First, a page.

Next was Definitely Not A Christmas Carol; a send up of . . . do you really need to be told? 


A merry(ish) Christmas for the Scratchitt family with Kimberley Marlow as Tiny Tim, Laura McLaurie as Randia, Phil Astle as Bob, Sharon Clayton as Virtua and Mandy Yeomans as her identical (?) twin sister Perfectia, all admiring the free range, roast canary feast

Peter Cooley is out of his wheelchair as Mr Scroo, although the name’s sound rather than its spelling gives some idea of what is to come, and the cast is joined by Phil Astle as Bob Scratchit along with Sharon Clayton as daughter Virtua, Mandy Yeoman’s as her identical twin sister Perfectia (even though they are identical only in the programme description) and the wanton sister Randia, played by Laura McLaurie.

Kimberley Marlow tap dances around the stage stiff legged as Tiny Tim, Yvonne Lee and her bedsheet appear as the ghost of Christmas . . . whenever . . . while David Kemp plays a kitchen stool . . . yes, you did read that right.

The whole thing is not so much theatre of the absurd as, well, just absurd, but it got some laughs and that is what comedy is all about.

Ending the act was All’s well that ends well as you like it which must have Shakespeare spinning in his Holy Trinity tomb. It is tale of a deposed duke, Frederigo, Phil Astle, his son Dronio, Duncan McLaurie and Testiculo the jester, Dave Douglas with bells on.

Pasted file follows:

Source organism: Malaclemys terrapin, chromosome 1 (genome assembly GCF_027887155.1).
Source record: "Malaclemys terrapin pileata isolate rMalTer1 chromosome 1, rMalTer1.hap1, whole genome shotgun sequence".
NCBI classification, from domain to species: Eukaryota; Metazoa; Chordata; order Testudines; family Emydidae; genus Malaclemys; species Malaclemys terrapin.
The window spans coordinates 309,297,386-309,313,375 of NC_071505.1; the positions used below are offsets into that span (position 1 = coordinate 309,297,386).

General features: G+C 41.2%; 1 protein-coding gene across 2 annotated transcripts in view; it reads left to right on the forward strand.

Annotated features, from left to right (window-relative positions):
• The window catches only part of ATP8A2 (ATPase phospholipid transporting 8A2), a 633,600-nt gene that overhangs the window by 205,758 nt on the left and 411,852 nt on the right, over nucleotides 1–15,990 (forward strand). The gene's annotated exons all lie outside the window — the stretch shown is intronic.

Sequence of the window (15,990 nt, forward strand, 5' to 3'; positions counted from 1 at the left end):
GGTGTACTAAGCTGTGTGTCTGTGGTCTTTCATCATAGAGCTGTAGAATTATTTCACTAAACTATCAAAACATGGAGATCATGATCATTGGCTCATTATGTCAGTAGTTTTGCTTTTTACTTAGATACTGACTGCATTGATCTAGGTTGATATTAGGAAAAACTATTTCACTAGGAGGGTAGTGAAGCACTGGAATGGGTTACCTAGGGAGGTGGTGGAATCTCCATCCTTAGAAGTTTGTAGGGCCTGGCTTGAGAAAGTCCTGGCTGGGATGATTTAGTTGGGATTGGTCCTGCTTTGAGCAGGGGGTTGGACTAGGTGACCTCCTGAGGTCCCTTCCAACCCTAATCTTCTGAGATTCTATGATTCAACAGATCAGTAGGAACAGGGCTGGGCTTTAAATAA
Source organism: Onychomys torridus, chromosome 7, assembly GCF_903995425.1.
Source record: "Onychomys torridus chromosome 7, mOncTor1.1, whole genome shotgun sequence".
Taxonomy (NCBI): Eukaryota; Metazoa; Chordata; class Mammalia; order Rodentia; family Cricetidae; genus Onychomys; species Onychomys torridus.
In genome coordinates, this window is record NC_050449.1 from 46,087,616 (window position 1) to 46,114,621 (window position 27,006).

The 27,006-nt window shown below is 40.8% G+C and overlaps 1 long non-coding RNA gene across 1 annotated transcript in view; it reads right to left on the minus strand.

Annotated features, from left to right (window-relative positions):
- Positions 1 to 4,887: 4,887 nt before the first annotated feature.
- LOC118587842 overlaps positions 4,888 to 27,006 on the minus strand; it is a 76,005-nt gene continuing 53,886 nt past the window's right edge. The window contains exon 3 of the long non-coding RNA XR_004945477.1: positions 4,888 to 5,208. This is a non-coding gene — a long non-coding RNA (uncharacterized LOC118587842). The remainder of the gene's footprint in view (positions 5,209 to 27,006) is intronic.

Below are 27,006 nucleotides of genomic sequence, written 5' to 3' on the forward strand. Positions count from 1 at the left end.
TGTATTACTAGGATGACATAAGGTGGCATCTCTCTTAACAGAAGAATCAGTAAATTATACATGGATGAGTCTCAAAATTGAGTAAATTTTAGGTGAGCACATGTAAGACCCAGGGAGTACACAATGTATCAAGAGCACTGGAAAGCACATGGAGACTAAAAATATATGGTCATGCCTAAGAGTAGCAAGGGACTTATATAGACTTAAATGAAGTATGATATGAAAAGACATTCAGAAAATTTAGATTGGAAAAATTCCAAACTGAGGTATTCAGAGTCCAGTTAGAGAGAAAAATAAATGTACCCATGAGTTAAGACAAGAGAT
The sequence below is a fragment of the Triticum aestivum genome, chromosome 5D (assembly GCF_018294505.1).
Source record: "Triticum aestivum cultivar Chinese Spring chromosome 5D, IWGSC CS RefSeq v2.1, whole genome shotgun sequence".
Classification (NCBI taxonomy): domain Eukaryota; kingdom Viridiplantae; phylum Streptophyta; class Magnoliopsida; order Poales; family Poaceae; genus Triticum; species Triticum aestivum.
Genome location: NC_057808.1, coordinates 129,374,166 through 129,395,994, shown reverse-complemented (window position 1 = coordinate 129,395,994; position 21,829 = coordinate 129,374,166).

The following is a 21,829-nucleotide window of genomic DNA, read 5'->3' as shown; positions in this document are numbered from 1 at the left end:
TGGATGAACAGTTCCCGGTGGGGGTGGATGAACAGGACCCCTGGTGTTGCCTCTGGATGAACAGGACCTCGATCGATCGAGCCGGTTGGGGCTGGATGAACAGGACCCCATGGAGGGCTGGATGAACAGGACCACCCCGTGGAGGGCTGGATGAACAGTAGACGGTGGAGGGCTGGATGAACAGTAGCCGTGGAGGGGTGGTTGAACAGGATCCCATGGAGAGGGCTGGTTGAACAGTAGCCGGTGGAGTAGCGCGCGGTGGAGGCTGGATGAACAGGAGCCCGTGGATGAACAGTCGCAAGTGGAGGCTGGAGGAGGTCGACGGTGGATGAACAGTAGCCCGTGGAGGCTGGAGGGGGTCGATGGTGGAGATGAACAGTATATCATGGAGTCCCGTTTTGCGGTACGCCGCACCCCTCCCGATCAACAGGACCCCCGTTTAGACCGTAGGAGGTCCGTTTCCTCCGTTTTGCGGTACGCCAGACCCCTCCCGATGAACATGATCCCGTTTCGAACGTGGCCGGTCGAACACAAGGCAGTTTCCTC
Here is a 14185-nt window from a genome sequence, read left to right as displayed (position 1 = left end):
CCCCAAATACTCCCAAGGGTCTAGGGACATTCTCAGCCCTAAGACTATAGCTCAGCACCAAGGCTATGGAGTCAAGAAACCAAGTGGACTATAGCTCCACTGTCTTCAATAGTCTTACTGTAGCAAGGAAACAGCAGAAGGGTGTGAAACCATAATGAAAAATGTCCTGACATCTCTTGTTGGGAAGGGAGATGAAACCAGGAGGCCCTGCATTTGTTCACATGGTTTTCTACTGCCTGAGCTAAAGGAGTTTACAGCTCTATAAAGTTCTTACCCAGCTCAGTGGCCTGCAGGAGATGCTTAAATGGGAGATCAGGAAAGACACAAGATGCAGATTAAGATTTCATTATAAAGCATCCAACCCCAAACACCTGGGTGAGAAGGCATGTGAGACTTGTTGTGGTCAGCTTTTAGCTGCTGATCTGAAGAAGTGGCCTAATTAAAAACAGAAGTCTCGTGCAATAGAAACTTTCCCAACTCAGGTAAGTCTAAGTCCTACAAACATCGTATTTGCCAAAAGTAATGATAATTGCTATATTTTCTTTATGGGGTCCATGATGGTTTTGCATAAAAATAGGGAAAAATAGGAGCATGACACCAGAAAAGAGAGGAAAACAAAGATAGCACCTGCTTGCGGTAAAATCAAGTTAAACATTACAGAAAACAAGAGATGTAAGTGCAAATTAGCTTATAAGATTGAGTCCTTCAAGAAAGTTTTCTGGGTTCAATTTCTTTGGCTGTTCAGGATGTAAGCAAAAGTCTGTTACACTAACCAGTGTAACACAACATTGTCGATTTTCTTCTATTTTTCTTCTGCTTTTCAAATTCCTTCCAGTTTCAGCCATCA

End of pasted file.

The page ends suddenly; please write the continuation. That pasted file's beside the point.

They are the goodies, sort of, while leading the baddies is Bronchio, the usurping duke played like Richard III’s long lost cousin, by Rob Phillips, and his beautiful daughter Delia which sees the return of Pip Oliver.

Sandra Haynes plays the lute player, sadly getting her hand stuck in the sound hole of her instrument which perhaps detracts a little from her disguised appearance as the loons Mud and Grot, a messenger and the nurse Dracula – oh and Bolio the fairy. She probably swept the coridors and made the tea as well.

Afonso and maria

Duncan McLaurie  as Alfonso and the impressive Laura McLaurie as Maria

Richard Irons is the holy man Crucible while another newcomer, David Kemp is Pan amid a collection of trees – or at least six people holding branches

Nicking lines and bits of plot from the Bard and sticking them in a blender we have a love story as Delia disguises herself as a boy – a boy with a chest problem I might add – to tease Dronio, who seems . . . well tempted, which doesn’t auger well for the future - poor Delia won't know which way to turn - but all’s well that ends well, so its curtain down (ish) and off to the ice creams.

The language is sort of fractured Bard which must have been a devil to learn but they made it sound . . . Shakespearean, with laughs.

It had been three daft playlets, badly done well, if you see what I mean, which left everyone with a smile.

The second act Il Fornicazione is a different kettle of fish, taking the mickey out of opera quite beautifully. Anyone who has been to Grand Opera will recognise the jokes immediately. For instance, it can take an aria and 10 minutes from the chorus just to tell you a lover is on his way – and the words won’t run to much more than that, he’s on his way, his way, on his way, he is, on his way . . . up and down the keyboard. Major, minor, neck aching reading the surtitles.